Los Banditos Has Stolen the Spotlight

I don’t know if you guys have noticed, but since turning to gorging ourselves on Mexican food either post town or not at all sober (thanks Zambrero), there has been a whirlwind of new Mexican places flood into Wellington. Obviously, these new places aren’t meant for town folk – although I’m sure one too many margaritas might get you there – but I can guarantee their food tastes just as good as it does when drunk and hungry. Recently, there’s a new kid on the block who is stepping up to the Mexicano challenge, and from my experience here, they’re doing a pretty flipping good job. Let’s talk about Los Banditos.

I knew about this place a little while before it was opened – as my stunning bartender friend Louis works there and absolutely KILLS the cocktail menu – but I could’t picture in my head what kind of establishment it would be like. From the outside, it follows in the footsteps of Lulu and Boom burger, with the bright neon signage, but on the inside is where Los Banditos really sets themselves apart – and I’m not just talking about the food! The interior is warm, cosy, bright, colourful and eye-catching all at once, and perfectly emulates the bold and eclectic South American towns and culture. As soon as we settled down into our comfy booth, we were instantly greeted by a cheerful waitress who was more than happy to let us know what’s poppin’ on the menu.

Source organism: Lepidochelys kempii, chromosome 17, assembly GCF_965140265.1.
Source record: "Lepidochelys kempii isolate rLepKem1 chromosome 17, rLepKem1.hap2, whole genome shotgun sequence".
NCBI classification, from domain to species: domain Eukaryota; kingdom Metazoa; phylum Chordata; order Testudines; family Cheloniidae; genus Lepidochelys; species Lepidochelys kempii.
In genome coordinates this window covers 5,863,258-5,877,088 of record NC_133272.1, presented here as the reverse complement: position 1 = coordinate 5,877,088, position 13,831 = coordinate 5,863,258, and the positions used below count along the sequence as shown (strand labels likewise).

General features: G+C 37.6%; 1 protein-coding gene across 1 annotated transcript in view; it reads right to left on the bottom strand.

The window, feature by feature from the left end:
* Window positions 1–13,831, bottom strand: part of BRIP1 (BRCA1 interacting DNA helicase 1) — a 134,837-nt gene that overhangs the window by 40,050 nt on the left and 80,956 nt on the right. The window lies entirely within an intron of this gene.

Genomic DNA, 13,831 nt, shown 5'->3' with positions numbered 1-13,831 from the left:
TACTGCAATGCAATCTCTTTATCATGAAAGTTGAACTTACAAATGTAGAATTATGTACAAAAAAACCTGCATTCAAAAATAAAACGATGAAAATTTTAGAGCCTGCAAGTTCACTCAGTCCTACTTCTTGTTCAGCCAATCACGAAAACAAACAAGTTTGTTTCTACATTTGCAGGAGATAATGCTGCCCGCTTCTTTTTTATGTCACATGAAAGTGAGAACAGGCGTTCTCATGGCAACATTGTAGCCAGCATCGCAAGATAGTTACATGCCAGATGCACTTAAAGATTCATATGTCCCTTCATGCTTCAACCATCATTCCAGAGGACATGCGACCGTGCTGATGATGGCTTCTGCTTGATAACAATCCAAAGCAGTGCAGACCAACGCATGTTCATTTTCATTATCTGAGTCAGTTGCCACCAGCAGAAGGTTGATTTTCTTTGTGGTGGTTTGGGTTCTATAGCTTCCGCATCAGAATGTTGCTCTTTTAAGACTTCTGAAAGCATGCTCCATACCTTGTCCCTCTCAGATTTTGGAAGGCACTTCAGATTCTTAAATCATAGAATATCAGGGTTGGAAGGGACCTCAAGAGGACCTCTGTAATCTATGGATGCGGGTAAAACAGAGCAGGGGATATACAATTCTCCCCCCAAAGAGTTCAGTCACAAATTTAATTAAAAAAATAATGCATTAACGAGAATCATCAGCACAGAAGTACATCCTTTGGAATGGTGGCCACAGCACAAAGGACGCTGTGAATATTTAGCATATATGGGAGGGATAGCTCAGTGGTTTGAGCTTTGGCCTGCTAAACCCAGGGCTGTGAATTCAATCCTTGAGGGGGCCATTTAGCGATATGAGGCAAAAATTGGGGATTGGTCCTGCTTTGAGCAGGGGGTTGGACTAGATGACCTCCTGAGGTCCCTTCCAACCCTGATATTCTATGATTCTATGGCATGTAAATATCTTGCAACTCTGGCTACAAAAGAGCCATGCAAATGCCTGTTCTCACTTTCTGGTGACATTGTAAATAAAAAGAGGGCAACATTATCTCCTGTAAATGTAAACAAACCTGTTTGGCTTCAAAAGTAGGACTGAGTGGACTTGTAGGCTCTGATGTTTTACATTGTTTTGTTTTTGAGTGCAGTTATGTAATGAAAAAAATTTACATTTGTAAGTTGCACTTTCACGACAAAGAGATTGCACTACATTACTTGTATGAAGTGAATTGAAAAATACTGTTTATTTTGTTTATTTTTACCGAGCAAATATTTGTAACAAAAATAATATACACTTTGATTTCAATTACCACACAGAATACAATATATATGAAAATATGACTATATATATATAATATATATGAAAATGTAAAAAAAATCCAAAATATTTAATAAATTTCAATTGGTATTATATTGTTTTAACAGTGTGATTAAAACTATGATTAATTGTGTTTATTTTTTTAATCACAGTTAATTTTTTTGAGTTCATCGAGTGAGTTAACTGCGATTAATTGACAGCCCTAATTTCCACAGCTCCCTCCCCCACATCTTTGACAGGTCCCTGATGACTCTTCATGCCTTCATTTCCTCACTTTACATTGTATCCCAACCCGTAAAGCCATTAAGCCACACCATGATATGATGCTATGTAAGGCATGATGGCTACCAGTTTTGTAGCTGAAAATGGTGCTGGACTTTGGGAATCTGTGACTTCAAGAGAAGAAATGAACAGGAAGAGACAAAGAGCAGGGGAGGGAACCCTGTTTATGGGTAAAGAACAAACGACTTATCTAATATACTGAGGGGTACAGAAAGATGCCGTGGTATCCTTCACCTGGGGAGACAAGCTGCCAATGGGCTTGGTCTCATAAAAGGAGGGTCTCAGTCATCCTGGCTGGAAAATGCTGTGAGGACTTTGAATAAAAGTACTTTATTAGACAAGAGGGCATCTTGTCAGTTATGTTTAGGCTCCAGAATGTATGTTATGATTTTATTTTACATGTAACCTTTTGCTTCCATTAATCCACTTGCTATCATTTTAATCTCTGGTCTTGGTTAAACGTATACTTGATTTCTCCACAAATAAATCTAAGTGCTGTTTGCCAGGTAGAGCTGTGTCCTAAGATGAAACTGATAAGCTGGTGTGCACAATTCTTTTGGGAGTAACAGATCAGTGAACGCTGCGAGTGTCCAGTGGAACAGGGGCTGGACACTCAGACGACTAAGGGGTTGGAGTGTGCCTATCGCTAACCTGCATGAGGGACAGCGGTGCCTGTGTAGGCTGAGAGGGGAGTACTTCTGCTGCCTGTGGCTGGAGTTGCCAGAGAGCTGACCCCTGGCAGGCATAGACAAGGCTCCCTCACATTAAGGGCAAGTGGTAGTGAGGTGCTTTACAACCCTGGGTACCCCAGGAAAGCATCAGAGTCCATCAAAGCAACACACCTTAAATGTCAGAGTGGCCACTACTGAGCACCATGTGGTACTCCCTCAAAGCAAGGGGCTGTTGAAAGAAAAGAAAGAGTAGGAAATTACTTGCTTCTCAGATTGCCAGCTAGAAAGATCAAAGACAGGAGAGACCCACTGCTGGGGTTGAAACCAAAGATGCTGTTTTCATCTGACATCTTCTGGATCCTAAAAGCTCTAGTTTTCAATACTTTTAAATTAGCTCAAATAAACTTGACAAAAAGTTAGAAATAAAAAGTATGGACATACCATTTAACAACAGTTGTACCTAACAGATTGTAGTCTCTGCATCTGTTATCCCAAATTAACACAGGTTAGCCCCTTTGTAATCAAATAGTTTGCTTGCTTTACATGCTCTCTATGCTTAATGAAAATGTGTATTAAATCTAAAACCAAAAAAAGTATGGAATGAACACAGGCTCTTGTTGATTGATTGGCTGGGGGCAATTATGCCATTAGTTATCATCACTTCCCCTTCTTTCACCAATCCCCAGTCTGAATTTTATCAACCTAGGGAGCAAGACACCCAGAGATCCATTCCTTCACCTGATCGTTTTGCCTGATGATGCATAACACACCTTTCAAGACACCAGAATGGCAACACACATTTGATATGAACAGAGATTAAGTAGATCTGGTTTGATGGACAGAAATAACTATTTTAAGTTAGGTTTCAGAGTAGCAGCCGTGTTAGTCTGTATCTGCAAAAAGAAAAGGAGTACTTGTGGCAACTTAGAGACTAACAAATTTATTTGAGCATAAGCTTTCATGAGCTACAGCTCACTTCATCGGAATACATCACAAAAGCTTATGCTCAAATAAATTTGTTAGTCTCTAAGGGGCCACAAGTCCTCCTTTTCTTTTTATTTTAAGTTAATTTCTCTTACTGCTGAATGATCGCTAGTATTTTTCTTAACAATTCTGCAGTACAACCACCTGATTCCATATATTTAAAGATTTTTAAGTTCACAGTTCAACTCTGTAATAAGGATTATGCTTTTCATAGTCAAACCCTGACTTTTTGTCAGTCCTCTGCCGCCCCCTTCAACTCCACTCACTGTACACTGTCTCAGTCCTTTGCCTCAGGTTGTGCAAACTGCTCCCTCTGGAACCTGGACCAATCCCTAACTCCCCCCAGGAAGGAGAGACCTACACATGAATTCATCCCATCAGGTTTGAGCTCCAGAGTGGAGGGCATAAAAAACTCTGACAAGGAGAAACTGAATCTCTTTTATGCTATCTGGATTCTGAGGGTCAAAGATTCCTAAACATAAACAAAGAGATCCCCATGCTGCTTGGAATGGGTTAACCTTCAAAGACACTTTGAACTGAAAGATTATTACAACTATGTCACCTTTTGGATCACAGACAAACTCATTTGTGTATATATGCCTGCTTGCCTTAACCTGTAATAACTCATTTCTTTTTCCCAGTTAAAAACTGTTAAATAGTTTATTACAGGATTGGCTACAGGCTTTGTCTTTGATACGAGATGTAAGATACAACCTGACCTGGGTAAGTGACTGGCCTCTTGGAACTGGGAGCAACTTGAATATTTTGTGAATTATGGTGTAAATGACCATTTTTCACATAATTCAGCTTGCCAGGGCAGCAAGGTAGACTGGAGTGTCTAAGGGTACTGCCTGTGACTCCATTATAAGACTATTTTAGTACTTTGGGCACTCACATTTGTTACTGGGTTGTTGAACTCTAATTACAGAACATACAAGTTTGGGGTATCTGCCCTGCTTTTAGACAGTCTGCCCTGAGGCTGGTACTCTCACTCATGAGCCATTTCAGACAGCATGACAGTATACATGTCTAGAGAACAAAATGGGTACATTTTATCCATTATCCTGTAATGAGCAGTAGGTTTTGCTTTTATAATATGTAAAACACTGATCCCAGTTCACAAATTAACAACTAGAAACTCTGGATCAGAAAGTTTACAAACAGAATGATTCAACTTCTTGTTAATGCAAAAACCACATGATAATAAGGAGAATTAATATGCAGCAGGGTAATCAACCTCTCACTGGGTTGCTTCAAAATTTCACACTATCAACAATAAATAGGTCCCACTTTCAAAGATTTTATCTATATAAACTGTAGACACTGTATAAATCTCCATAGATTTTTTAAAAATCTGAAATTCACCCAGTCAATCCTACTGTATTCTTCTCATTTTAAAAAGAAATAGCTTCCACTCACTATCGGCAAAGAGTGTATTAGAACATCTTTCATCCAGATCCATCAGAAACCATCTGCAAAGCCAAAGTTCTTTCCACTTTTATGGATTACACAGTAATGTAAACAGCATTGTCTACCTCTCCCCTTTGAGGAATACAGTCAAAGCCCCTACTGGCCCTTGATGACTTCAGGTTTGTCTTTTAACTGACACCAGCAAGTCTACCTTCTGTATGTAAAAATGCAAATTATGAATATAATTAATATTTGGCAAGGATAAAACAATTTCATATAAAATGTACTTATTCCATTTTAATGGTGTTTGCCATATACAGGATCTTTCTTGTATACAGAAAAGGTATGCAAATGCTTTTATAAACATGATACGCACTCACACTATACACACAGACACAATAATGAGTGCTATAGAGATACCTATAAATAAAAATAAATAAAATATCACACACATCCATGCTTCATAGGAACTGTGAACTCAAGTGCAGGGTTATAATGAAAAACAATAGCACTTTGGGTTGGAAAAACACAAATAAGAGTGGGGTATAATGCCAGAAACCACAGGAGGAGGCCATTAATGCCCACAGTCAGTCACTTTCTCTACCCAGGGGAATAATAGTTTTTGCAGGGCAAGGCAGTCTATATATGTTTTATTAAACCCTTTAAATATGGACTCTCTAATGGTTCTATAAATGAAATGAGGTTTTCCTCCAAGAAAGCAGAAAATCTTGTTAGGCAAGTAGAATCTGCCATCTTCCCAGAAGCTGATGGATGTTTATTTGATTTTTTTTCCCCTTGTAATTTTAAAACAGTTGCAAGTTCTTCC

Knowing that our bartender friend was working, we had to test drive his Margarita skills, so I ordered their chai spiced margarita, and my partner ordered one of their frozen margaritas (which was only $12 – bargain!). Holy mamma has my friend got skill, because these bad boys tasted amazing and definitely did their job of getting me a little tipsy. We also got to try a few little tasters that aren’t yet on the menu, but once they are, I’ll let you guys know EXACTLY which drink they are so you can go and experience the flavours that we did! Enough about the drink, this is a food blog. So, let’s cut to the chase.